This explains why IMF had to come out assure the market that Kenya was in a better position despite the lapse of the facility.“The second review of the IMF-supported programme has not been completed, and the programme will expire today (September 14). It should be stressed that Kenya’s external position remains strong and foreign exchange reserves are at very comfortable level,” said IMF’s Nairobi representative Jan Mikkelsen.
That is why a separation, as the one that Kenya finds itself in, if not well managed, can be crippling.
“The IMF team will remain in close contact with the Kenyan authorities in the near term,” said Mr Mikkelsen.
Although Kenyan authorities have not requested for a new programme, as confirmed by Mikkelsen, a reunion is very much in the cards.
The conditions for a reunion will not be any different from the very conditions that led to a fall-out. Kenya will be required to work extra hard to raise more revenue and prudently manage its finances by cutting back on extravagant spending.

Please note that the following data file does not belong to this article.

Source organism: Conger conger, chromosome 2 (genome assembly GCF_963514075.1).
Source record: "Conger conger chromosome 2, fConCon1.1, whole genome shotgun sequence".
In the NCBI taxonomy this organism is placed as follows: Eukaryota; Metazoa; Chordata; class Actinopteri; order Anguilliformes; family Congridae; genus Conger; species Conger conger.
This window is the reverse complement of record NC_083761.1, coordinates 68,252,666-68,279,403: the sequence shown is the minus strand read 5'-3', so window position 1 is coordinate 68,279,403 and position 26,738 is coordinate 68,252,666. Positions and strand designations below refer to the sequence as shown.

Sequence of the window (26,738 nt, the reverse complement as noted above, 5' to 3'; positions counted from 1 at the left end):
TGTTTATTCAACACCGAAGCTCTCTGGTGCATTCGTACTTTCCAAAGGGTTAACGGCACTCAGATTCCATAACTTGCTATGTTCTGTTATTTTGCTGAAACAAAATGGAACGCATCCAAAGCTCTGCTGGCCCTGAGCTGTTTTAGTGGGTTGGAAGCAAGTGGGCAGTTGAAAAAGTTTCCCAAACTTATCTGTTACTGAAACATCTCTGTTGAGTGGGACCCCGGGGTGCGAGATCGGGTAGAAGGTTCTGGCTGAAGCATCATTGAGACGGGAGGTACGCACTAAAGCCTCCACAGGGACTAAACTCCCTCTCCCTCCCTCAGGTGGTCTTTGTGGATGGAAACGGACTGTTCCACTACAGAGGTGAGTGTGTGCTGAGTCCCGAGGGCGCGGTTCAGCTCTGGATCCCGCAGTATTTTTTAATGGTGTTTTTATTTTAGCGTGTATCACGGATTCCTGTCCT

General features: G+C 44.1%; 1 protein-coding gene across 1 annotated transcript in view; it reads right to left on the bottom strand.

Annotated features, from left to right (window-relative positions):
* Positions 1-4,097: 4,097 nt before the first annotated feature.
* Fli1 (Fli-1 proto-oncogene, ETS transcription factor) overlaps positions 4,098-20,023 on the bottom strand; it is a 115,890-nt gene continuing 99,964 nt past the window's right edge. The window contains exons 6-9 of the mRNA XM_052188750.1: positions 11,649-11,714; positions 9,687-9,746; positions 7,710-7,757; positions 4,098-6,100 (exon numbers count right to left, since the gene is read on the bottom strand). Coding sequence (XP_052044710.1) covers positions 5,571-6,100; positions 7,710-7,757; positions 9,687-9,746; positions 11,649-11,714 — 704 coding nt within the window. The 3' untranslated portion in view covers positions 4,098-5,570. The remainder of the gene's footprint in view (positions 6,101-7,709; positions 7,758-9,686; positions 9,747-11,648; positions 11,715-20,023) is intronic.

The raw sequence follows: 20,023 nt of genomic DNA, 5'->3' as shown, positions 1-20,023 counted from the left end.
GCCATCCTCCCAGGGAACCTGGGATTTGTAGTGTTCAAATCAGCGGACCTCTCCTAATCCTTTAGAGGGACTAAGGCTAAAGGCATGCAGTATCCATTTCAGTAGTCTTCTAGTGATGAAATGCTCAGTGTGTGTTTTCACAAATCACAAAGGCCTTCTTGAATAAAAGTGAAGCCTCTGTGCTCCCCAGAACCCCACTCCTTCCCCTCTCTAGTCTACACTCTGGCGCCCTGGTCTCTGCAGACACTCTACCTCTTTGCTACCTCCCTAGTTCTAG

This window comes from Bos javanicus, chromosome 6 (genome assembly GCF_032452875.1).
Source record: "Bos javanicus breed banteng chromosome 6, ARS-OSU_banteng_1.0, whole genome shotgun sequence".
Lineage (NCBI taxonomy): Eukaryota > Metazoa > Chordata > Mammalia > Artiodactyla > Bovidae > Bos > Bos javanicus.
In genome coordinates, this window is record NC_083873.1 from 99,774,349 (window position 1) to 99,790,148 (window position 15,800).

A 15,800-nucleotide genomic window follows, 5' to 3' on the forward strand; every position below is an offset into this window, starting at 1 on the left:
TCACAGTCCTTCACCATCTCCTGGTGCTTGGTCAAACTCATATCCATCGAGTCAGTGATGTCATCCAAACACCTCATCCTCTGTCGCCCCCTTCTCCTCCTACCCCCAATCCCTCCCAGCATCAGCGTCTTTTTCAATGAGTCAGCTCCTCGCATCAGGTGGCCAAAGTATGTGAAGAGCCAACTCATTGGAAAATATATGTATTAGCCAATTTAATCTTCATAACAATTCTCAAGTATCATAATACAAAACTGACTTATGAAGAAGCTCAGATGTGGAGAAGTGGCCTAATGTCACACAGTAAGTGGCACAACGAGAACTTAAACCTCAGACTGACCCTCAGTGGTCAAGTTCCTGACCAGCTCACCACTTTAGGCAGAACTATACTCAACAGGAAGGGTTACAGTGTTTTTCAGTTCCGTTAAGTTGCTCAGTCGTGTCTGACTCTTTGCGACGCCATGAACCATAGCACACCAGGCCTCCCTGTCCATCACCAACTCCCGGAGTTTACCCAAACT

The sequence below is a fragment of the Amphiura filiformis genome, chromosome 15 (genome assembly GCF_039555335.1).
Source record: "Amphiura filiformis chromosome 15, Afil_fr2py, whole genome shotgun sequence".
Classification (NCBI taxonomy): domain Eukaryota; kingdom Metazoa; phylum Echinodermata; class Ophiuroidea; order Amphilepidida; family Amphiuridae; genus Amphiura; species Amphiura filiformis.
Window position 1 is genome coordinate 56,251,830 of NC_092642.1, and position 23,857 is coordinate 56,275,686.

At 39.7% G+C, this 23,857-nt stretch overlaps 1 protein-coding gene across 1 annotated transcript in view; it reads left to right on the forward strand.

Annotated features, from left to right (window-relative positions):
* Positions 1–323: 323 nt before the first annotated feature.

The country will also be expected to remove interest rate controls in what the IMF believes will enable micro, small and medium-sized enterprises (MSMEs) to access credit and grow the economy.
For most investors, an arrangement with the IMF acts as a critical check, an assurance that they will get their money back.
“There exists significant refinancing risks in the fiscal year, especially the maturity of the $750 million Eurobond I next June coupled with a $766 million syndicated loan in March,” Churchill Ogutu, a research analyst at Genghis Capita, said.
Now the US rates are at 2 per cent which means Eurobonds are expensive for premium borrowers like Kenya.
Further, Kenya’s oil prospects have drifted away into the unforeseeable future, especially with the Early Oil Project trucking to a halt after locals raised dust.
But all these might change should Kenya get a new arrangement with the IMF. That is why, despite having failed to keep much of their part of their bargain, the President is still keen to do live by IMF’s guidebooks.
Perhaps this explains why the Government appeared to defy a court order suspending the VAT on fuel by offering the lame excuse of not receiving the order in an attempt to maintain good books with the IMF.Plans are also in top gear to win over growing opposition to the bill by MPs ahead of its passing into law on Thursday this week.